February 12, 1944


I arrived today at Hamilton Field, San Francisco, California. That place was a Mecca. Everyone wanted a Permanent Party there; and all seven crews1 of us would have gladly stayed had there not been a war to fight the little yellow men of Japan.

In my mind remains, the good-natured ribbing of one another, and the remarks we addressed to the girls employed on that base. We had arrived around five o’clock when the civilian women were knocking off for the day. From the various buildings, these girls were streaming across the different areas to the bus lines. Having been aboard a partial troop train for four days, we were quite interested in the movements that only girls can make with different sections of their bodies. A good deal of flirting was done by the various and sundry types of men. This was forgivable due to the fact that we expected to see no white women for the Lord knows how long. Is it any wonder that desires arose in us?

The imposing buildings where Combat Crew Processing is being done spewed forth a number of particularly good-looking gals. In one of the windows, we could see stacks of mattresses. One of the crewmen looked at those mattresses, dropped his eyes to the women and shouted “Oh my God! Room and broad!” That caused an uproar among the men and many blushes to the women.

Yes, it was all very gay; and helped to prepare our nerves for what was to come before we returned home again.

We received our quarters and meal tickets, ate our dinners and retired as soon as possible, afterwards. The meal was one of the best Army meals I’d ever eaten. After four days on the train from Savannah, Georgia, the showers were quite the best that any of us had ever enjoyed.

I added emphasis to my prayers that night. Prayed for the well-being of my wonderful wife and both of our families. Everyone had been so grand to us; and I’d enjoyed a good many of life’s happiest moments. Is it any wonder, blessed as I am?

Notes & Commentary:

1 These seven B-25 crews were on their way to the 42nd Bombardment Group based on Guadalcanal. These men were replacements.

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12 Responses to February 12, 1944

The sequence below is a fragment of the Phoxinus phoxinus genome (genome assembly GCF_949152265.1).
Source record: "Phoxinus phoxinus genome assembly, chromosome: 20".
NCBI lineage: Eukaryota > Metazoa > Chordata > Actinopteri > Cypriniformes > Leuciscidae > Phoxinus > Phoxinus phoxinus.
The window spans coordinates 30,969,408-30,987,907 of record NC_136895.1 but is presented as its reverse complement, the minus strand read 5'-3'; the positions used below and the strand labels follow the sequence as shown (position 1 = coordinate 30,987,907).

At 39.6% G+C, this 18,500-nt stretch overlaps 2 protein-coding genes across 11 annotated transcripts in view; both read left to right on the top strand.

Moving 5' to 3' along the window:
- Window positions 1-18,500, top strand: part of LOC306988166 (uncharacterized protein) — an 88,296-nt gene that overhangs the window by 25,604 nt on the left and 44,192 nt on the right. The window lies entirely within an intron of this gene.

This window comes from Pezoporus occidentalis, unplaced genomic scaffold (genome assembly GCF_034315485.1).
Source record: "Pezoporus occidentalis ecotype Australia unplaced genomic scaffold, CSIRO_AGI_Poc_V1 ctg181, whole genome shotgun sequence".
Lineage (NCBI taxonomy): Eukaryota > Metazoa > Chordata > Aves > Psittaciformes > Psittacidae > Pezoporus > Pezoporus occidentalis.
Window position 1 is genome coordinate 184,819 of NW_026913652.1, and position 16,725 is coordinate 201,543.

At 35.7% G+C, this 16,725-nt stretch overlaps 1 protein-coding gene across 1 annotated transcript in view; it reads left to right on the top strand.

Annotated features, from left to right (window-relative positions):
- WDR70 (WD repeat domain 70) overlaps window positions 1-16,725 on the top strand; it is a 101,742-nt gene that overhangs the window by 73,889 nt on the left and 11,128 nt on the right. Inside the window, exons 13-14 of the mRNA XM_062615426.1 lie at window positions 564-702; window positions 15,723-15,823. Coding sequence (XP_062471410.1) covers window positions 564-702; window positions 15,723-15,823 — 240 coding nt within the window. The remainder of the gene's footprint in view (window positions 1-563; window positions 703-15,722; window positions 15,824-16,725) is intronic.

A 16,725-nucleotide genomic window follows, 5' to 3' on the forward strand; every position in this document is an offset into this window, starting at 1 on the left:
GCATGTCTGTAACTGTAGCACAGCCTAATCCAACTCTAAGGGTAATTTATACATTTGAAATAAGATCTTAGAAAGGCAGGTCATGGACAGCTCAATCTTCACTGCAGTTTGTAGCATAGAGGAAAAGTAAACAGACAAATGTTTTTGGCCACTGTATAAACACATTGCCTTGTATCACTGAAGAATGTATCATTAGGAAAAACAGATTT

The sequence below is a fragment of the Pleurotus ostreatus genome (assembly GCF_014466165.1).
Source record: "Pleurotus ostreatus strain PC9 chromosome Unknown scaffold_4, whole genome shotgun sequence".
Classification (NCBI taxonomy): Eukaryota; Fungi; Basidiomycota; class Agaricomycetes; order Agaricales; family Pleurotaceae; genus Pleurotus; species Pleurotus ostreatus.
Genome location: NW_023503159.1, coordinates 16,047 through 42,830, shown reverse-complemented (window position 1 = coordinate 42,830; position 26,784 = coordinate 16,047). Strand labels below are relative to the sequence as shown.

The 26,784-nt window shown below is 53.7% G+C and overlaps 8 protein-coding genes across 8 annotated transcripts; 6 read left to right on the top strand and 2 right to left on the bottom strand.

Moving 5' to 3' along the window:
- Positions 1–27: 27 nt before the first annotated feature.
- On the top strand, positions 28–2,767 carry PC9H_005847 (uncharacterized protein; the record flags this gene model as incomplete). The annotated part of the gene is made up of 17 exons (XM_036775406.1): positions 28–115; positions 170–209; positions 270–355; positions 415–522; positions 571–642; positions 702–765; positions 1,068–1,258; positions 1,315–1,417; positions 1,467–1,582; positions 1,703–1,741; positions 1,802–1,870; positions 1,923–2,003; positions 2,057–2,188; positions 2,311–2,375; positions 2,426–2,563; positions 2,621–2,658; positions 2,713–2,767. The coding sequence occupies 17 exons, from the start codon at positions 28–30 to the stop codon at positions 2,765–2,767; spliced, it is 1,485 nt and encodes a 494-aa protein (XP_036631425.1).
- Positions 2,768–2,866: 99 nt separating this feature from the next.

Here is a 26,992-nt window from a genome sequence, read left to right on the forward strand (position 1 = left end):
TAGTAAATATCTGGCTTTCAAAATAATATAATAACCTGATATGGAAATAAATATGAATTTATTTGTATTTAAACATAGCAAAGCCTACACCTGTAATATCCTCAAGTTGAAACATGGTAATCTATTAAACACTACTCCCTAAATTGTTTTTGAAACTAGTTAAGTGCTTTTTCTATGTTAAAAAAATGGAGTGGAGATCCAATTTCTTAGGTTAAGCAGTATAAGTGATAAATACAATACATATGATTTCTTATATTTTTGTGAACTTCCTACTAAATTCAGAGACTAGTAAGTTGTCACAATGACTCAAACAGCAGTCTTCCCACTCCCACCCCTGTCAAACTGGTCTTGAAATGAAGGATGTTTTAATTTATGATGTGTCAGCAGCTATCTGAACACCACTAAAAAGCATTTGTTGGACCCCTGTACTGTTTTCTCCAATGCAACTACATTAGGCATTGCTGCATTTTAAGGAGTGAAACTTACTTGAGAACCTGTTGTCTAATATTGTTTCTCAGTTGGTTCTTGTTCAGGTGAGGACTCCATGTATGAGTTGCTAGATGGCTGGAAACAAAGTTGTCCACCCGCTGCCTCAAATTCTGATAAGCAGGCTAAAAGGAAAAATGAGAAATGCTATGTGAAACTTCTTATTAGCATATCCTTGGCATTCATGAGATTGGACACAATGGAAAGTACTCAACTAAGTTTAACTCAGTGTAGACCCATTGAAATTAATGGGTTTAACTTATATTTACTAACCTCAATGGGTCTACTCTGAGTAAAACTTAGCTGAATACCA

1. Pierre Lagacé says:

    This a great tribute to another unsung hero as well as his crew.

    Liked by 1 person

    • a gray says:

      Was he a “hero” as portrayed in movies and on television? No. He was a guy like so many others who did what they thought was right. He was a brave man as were so many others. The extent of his heroism will be determined in the minds of the readers of Wayne’s Journal over the coming months as he endures boredom, loneliness, the terror of some missions, and the loss of those dear to him.


  2. Pierre Lagacé says:

    I have started again reading from start which is a pleonasm. I don’t want to miss anything I would have missed the first time. Since I don’t watch TV anymore except Canadian football, I have leisure time. I will jump in though on June 6th for your entry for June 6th, 1944.


  3. Lloyd Marken says:

    With a family he could have deferred the draft let alone not volunteered. Says something. Do you know when he decided to join and how old he was and what was going on in his life. This is post D-Day so there was a sense that victory was coming but only at a cost. I wonder how that weighed on those guys when they know they’re a replacement crew and what that means.


    • a gray says:

      Wayne enlisted on March 24, 1942 when he was 22 years old. He married in the fall of 1943. D-Day was still some four months in the future when he was transferred to the South Pacific. Wayne was a replacement; his unit was transferring to the South Pacific.

      Liked by 1 person

      • Lloyd Marken says:

        So he enlists not long after Pearl Harbour, marries while in service and finds himself headed to combat as a family man and with the war still in full swing. There are many parallels here with many who served at that time. People who would join in 1942 and find themselves going to fight the enemy in 1944. My grandfather joined in 1942 as well and spent a lot of the war at Canungra not far from his hometown of Brisbane. He married too and was then deployed to the Pacific in 1944. My father was born while my grandfather was in New Britain. It is a small forgotten campaign of which he played a small part but what I wouldn’t give to have a similar journal from him discovered. Reading Wayne’s will have to suffice and for this I am most thankful for your work here.

        Liked by 1 person

      • a gray says:

        What was your grandfather’s service in New Britain? Unit, rank, service, job?

        Liked by 1 person

      • Lloyd Marken says:

        He was an electrical artificer. He has his unit listed at one point as Lae Fortress Workshop and it appears he was seconded to 472nd Anti-Aircraft Troop where he was at Jacqinot Bay where he hooked up the guns. It is unlikely he saw much combat like your Uncle but he did not talk much about the war and when he did always through the prism of something positive. A Salvation Army Chaplain coming out of the jungle to serve them their first hot meal in weeks. A prize for coming second in a swimming comp. We knew he was taken up in an American Avenger torpedo bomber on a run and did not care to do it again. He died before I was 3. Craftsman although he was put on Corporal’s pay for a while.

        Liked by 1 person

  4. Pierre Lagacé says:

    Reblogged this on My Forgotten Hobby II and commented:
    He flew the B-25 in the Pacific with the 42nd Bombardment Group.

    Liked by 1 person

  5. Pierre Lagacé says:

    Reading one post a day starting on April 28, 2021 should lead me to early February 2022.


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